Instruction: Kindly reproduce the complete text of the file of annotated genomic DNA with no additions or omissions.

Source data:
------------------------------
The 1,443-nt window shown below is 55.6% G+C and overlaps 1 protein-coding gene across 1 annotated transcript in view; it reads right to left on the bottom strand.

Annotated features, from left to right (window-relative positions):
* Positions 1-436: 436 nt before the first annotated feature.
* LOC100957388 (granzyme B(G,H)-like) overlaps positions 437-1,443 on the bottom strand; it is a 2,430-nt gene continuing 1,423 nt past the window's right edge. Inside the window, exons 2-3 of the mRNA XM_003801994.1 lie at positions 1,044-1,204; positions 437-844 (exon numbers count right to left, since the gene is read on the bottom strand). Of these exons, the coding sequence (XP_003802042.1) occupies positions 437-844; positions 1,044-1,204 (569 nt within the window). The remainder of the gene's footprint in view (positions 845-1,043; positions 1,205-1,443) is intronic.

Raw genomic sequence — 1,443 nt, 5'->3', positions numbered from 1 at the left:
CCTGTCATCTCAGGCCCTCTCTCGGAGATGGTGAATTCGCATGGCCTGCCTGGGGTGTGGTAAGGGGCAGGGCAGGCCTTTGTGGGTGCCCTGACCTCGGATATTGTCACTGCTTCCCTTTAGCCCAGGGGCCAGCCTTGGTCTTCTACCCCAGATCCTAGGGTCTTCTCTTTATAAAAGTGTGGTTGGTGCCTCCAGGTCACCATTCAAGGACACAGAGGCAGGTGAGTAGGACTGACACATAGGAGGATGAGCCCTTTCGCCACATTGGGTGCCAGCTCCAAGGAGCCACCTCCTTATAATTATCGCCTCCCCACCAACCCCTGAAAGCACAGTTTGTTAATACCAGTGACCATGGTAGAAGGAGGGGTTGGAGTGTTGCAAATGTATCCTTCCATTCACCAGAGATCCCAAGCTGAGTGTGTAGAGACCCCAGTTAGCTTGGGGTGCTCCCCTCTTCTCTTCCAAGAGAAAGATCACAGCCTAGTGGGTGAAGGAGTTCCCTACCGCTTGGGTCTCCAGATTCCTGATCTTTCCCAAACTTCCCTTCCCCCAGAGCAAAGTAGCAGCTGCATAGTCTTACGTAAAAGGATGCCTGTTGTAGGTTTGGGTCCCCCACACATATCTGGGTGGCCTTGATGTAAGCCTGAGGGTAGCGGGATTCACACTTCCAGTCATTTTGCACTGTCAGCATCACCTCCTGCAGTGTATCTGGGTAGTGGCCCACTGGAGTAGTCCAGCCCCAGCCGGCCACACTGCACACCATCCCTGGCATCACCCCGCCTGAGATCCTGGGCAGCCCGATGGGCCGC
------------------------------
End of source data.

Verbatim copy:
The 1,443-nt window shown below is 55.6% G+C and overlaps 1 protein-coding gene across 1 annotated transcript in view; it reads right to left on the bottom strand.

Annotated features, from left to right (window-relative positions):
* Positions 1-436: 436 nt before the first annotated feature.
* LOC100957388 (granzyme B(G,H)-like) overlaps positions 437-1,443 on the bottom strand; it is a 2,430-nt gene continuing 1,423 nt past the window's right edge. Inside the window, exons 2-3 of the mRNA XM_003801994.1 lie at positions 1,044-1,204; positions 437-844 (exon numbers count right to left, since the gene is read on the bottom strand). Of these exons, the coding sequence (XP_003802042.1) occupies positions 437-844; positions 1,044-1,204 (569 nt within the window). The remainder of the gene's footprint in view (positions 845-1,043; positions 1,205-1,443) is intronic.

Raw genomic sequence — 1,443 nt, 5'->3', positions numbered from 1 at the left:
CCTGTCATCTCAGGCCCTCTCTCGGAGATGGTGAATTCGCATGGCCTGCCTGGGGTGTGGTAAGGGGCAGGGCAGGCCTTTGTGGGTGCCCTGACCTCGGATATTGTCACTGCTTCCCTTTAGCCCAGGGGCCAGCCTTGGTCTTCTACCCCAGATCCTAGGGTCTTCTCTTTATAAAAGTGTGGTTGGTGCCTCCAGGTCACCATTCAAGGACACAGAGGCAGGTGAGTAGGACTGACACATAGGAGGATGAGCCCTTTCGCCACATTGGGTGCCAGCTCCAAGGAGCCACCTCCTTATAATTATCGCCTCCCCACCAACCCCTGAAAGCACAGTTTGTTAATACCAGTGACCATGGTAGAAGGAGGGGTTGGAGTGTTGCAAATGTATCCTTCCATTCACCAGAGATCCCAAGCTGAGTGTGTAGAGACCCCAGTTAGCTTGGGGTGCTCCCCTCTTCTCTTCCAAGAGAAAGATCACAGCCTAGTGGGTGAAGGAGTTCCCTACCGCTTGGGTCTCCAGATTCCTGATCTTTCCCAAACTTCCCTTCCCCCAGAGCAAAGTAGCAGCTGCATAGTCTTACGTAAAAGGATGCCTGTTGTAGGTTTGGGTCCCCCACACATATCTGGGTGGCCTTGATGTAAGCCTGAGGGTAGCGGGATTCACACTTCCAGTCATTTTGCACTGTCAGCATCACCTCCTGCAGTGTATCTGGGTAGTGGCCCACTGGAGTAGTCCAGCCCCAGCCGGCCACACTGCACACCATCCCTGGCATCACCCCGCCTGAGATCCTGGGCAGCCCGATGGGCCGC